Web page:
Statist PC is not only illiberal but totalitarian thus the emerging police state you cite, Sean. But the ideal of PC, which is equality, the market, has served way better than the state ever can, and the free market would serve even faster and better but it would be free of totalitarian coercion.

Adam Smith saw that fact back in 1776. He felt that the workings of supply and demand tended towards price equality and he was quite right.

Now the economists have developed the theory of the price system, it is way easier today to see that he was right. There has been a long run societal movement towards equality beginning long before 1776 and it continues to happen to this day, off-set only by short run new inequalities introduced by innovation, invention, amongst other things, like new fashion, that tends to make the whole process a levelling up one. The luxuries of one generation that had to be in short supply to begin with have often become the everyday goods of the next, and this the statists call “trickle down” just as they call competition “cut throat” but both are social boons. Nothing needs to fall from a table and no throats need to be cut. That is merely the hyperbole of statist propaganda.

Indeed, profit is the hallmark of social service just as taxation is the sign of abuse towards others. The market is largely colour blind, indifferent to homosexuality, but it does not privilege groups by coercive law, as statist PC does, but then such privilege flouts the PC ideal of equality, as politics cannot be even or just, to one and all.

Politics has to oppose some group as the enemy, a Romantic ideal that is anti-liberal to its core but it is anti-equality too. So PC ought to go free. Liberalism has an institution as an enemy rather than any class of people, including the ignorant ruling class. De jure statist equality law is always de facto privilege.

When Enoch Powell said in 1968 that a constituent told him that in ten years’ time the black man would have the whip hand over the white men he might have replied that they already had the metaphorical whip hand since 1963, as the whites were under-privileged in relation to the blacks privilege owing to the racial discrimination laws of that year.

Sean, the plain fact is that we have only just begun to talk to each other theoretically. I do hope we continue a little before we decide break off. I have no idea what your ideas of class amount to. But I am an ex-smoker so not the best chap to champion the liberal right to smoke, and similarly, as an ex-Marxist, I tend to think class is sheer bosh rather as I tend to think that Christianity is, as an ex-Catholic.

But I ought to confess that I do not mind being marginal, or unnoticed, by my enemy the state. As people, I wish state employees, at any level, no harm at all. The Enlightenment outlook, which I champion against the Romantic reaction that reacted against it, has no enemies. That politics intrinsically gratuitously uses proactive coercion against at least some people is the major fault of the state and it is why politics can never be fair.

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A response to “Libertarianism and pollution: the limits of absolutist moralism”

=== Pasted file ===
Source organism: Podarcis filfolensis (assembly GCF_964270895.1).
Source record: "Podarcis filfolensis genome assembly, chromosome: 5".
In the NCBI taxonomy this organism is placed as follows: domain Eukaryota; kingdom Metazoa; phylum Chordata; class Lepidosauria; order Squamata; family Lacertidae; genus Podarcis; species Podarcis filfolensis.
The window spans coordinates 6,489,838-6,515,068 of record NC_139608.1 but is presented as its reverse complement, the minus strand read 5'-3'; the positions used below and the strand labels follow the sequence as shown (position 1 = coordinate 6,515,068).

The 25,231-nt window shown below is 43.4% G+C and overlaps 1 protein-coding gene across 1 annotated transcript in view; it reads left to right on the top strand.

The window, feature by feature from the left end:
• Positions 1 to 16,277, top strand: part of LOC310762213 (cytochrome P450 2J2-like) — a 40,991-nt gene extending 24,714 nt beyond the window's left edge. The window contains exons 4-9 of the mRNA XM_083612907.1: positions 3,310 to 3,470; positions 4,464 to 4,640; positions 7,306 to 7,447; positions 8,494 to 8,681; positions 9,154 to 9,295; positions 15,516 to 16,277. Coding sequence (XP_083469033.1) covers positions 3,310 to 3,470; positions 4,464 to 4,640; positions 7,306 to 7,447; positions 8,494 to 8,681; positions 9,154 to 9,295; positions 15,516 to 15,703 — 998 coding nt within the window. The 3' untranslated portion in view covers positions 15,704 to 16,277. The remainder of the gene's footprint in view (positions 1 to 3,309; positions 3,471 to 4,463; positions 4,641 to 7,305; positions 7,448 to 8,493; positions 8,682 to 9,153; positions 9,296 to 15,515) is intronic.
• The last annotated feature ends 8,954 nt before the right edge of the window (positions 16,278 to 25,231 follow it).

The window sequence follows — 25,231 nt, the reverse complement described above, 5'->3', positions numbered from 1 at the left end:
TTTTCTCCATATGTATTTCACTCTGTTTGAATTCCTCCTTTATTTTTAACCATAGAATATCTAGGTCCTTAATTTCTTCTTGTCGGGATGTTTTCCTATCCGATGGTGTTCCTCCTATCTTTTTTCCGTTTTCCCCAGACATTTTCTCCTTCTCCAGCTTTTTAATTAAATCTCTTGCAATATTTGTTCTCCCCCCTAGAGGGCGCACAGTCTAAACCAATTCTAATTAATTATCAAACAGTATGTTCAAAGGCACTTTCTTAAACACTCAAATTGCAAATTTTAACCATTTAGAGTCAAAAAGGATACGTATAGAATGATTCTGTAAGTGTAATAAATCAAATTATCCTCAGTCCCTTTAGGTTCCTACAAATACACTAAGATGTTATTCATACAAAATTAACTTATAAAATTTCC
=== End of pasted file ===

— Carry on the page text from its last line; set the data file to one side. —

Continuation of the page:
PhilosophyPosted by Jan Lester Wed, March 18, 2015 12:57:55
A response[1] to “Libertarianism and pollution: the limits of absolutist moralism”[2]

J C Lester

We are first told that

"Some of the currently most popular forms of libertarian thought are defined by a commitment to the “non-aggression principle” – a principle which holds that it is always wrong to initiate physical force against other human beings."

Although “popular”, this is a poor expression of libertarianism. “Aggression” is problematic as being what libertarians are against. For one thing, it is rarely explained exactly how non-aggression is supposed to relate to a theory of interpersonal liberty. For another, “non-aggression”, in plain English, is no more up to the task than “non-coercion” (another libertarian favourite, although less popular of late)—not without charitable interpretation, at least. As glossed in the above quotation, “aggression” clearly does not work for two main reasons. 1) Theft and fraud don’t need to involve anyone having to “initiate physical force against other human beings”: you don’t need to initiate physical force against me in order to steal my money or cheat me out of it. 2) Consequently, it will sometimes be necessary to “initiate physical force” against thieves and fraudsters: to arrest them and bring them to trial, for instance.

That said, we can try to make a little more sense of the “non-aggression principle” (NAP); partly because many libertarians use it, and partly in order to move towards something clearer. Therefore, we might, as above suggested, provide a charitable interpretation of “aggression”, e.g., ‘the proactive interference with the bodies and external property of other people (where that property is itself not acquired by proactive interference)’. And if we do that, then it begins to make sense that the absence of such “aggression” is what interpersonal liberty is (although this sets aside various precise philosophical problems with this account). For such “aggression” against us would be other people initiating constraints on us. And we can then make sense of interpersonal liberty as the absence of such initiated constraints. (However, it ought at least to be mentioned that what liberty is—as a theory and as social phenomena—is a factual matter that is completely separate from the moral issue of whether breaching such liberty is “always wrong”. Conflating the two issues, as the article does, is a major source of confusion.)